Wolves. Grizzlies. Mountain lions. Yellowstone National Park is full of natural predators — animals that help keep the area’s fragile ecosystem in balance.
But past wildlife management reduced their numbers, triggering a cascade of unintended consequences through the park. Without natural predators to reduce their numbers, animals such as elk flourished in Yellowstone. They ravaged delicate wildlife with winter browsing and reduced habitat for other animals, such as beavers and birds.
In recent years, however, predators’ numbers have soared. The documentary “Epic Yellowstone: Return of the Predators” sees the park through their eyes.
On Saturday, the film will have its world premiere screening at 7 p.m. at the Smithsonian National Museum of Natural History. On Sunday, it will air on the Smithsonian Channel at 9 p.m. It’s part of the 2019 Environmental Film Festival, an annual event that brings hundreds of films to the nation’s capital. The festival runs from Thursday to March 24.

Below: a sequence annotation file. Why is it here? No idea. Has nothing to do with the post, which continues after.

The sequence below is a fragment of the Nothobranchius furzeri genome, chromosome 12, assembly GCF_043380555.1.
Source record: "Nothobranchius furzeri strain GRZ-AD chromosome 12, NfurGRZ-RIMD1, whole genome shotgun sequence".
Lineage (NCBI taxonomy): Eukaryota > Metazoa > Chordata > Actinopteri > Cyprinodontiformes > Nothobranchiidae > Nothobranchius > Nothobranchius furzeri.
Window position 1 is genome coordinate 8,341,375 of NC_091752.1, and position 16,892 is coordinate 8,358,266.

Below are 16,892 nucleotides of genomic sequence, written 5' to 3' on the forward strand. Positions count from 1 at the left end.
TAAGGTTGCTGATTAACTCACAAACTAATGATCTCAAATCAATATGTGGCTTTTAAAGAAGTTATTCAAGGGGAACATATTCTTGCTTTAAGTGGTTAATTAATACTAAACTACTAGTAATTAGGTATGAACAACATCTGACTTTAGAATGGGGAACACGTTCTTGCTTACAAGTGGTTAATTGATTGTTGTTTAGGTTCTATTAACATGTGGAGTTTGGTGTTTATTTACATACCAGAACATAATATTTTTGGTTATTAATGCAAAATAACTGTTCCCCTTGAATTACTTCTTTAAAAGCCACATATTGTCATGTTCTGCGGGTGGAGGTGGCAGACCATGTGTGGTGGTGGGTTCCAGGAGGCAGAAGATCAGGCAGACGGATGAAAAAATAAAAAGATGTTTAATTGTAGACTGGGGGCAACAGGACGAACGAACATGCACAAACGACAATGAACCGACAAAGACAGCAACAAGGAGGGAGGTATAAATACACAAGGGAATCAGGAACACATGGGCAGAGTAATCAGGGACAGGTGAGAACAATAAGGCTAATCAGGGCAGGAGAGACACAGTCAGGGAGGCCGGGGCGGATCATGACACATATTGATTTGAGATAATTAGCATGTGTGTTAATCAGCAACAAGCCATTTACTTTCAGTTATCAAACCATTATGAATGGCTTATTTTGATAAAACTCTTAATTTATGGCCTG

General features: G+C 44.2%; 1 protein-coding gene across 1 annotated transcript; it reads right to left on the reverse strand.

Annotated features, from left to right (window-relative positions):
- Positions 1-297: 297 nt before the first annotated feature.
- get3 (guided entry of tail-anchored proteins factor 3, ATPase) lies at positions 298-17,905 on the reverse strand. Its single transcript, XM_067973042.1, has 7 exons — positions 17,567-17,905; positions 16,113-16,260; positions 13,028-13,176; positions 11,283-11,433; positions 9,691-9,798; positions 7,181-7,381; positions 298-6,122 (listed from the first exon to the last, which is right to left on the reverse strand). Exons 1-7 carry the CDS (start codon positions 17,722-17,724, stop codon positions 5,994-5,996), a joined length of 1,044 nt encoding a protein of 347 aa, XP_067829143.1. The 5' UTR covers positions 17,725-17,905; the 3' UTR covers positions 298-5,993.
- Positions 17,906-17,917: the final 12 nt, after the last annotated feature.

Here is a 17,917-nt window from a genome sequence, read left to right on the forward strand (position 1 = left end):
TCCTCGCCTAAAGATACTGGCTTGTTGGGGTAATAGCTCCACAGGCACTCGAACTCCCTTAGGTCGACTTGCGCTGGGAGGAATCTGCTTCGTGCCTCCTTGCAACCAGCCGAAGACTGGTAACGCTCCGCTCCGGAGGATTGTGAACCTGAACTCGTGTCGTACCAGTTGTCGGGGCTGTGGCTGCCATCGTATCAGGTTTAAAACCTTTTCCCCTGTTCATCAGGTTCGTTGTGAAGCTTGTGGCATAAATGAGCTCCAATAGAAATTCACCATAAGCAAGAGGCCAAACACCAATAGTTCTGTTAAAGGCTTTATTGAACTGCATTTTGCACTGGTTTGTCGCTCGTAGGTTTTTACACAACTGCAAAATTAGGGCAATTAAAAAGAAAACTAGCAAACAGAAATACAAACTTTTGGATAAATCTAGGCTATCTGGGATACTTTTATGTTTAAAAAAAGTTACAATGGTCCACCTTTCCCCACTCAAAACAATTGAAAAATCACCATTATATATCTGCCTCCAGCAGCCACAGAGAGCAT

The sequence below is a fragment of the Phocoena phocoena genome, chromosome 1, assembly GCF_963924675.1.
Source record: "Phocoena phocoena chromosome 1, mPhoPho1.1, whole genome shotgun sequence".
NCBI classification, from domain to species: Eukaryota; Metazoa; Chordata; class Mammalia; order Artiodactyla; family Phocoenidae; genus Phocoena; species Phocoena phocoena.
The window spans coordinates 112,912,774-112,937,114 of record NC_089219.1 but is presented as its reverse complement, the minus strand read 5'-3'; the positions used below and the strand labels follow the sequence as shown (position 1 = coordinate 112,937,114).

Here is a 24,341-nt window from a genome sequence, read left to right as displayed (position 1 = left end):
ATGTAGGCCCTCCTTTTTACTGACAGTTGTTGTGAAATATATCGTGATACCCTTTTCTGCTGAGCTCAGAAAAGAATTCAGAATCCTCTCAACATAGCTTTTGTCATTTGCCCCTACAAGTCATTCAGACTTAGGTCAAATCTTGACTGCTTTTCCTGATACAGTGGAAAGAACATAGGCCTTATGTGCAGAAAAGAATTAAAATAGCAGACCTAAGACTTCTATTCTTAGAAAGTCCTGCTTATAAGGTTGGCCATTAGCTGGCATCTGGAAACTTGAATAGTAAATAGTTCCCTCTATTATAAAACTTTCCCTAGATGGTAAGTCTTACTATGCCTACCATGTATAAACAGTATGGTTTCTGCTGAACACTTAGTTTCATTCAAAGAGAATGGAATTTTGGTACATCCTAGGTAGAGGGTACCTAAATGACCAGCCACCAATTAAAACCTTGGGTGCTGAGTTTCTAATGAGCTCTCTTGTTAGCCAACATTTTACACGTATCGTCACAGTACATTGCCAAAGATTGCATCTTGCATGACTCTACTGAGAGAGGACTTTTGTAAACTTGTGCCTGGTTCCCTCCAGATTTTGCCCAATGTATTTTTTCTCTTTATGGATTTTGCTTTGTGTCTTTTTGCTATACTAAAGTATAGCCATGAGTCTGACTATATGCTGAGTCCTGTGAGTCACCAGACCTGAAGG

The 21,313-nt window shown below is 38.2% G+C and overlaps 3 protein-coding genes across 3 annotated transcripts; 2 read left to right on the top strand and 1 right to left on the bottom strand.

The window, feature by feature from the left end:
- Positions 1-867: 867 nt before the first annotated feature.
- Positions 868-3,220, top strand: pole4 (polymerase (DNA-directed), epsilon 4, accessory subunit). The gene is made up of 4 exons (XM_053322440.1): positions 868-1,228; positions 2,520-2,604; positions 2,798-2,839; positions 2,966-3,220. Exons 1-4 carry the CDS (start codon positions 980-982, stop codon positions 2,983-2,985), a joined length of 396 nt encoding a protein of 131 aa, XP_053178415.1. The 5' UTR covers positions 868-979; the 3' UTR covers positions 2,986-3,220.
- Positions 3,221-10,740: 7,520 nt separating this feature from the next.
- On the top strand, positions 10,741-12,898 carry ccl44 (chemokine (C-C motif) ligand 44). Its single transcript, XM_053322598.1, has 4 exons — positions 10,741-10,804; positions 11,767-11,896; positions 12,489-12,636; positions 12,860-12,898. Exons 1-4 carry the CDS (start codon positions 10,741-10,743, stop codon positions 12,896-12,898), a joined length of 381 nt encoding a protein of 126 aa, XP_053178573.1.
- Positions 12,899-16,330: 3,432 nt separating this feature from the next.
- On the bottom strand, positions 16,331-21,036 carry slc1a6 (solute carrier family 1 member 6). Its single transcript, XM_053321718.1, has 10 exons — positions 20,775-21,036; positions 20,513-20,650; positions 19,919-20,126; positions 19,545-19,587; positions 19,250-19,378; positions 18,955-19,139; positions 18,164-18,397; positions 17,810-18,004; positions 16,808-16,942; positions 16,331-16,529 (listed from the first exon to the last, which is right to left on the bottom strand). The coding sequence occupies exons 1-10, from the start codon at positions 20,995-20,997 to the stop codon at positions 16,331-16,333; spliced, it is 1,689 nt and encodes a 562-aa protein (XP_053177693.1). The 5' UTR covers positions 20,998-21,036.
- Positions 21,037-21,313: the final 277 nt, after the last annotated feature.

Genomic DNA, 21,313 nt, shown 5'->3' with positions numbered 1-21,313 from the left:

“Epic Yellowstone” follows predators over the course of a year in the park. It covers what it takes for the animals to survive, raise their young and protect their territory in an ecosystem that is still recovering from years of predator control that allowed elk herds to balloon and forced songbirds to disappear, among other effects.
The reintroduction of wolves in the park was controversial.
Starting in 1995, the park introduced the first wolves to roam Yellowstone since they were hunted out of existence in the 1920s. Protested by hunters and local ranchers, the move is credited with benefiting other species such as eagles and bears that feed off carrion killed by wolves. But researchers are unsure whether the park’s ecosystem will ever be restored.
After the screening, producers Eric Bendick, Tria Thalman and Tom Winston will participate in a Q&A.
Tickets are free, but reservations are required.
Go to Dceff.org/festival for the festival schedule and to bit.ly/predatorfilm to RSVP for the Yellowstone film.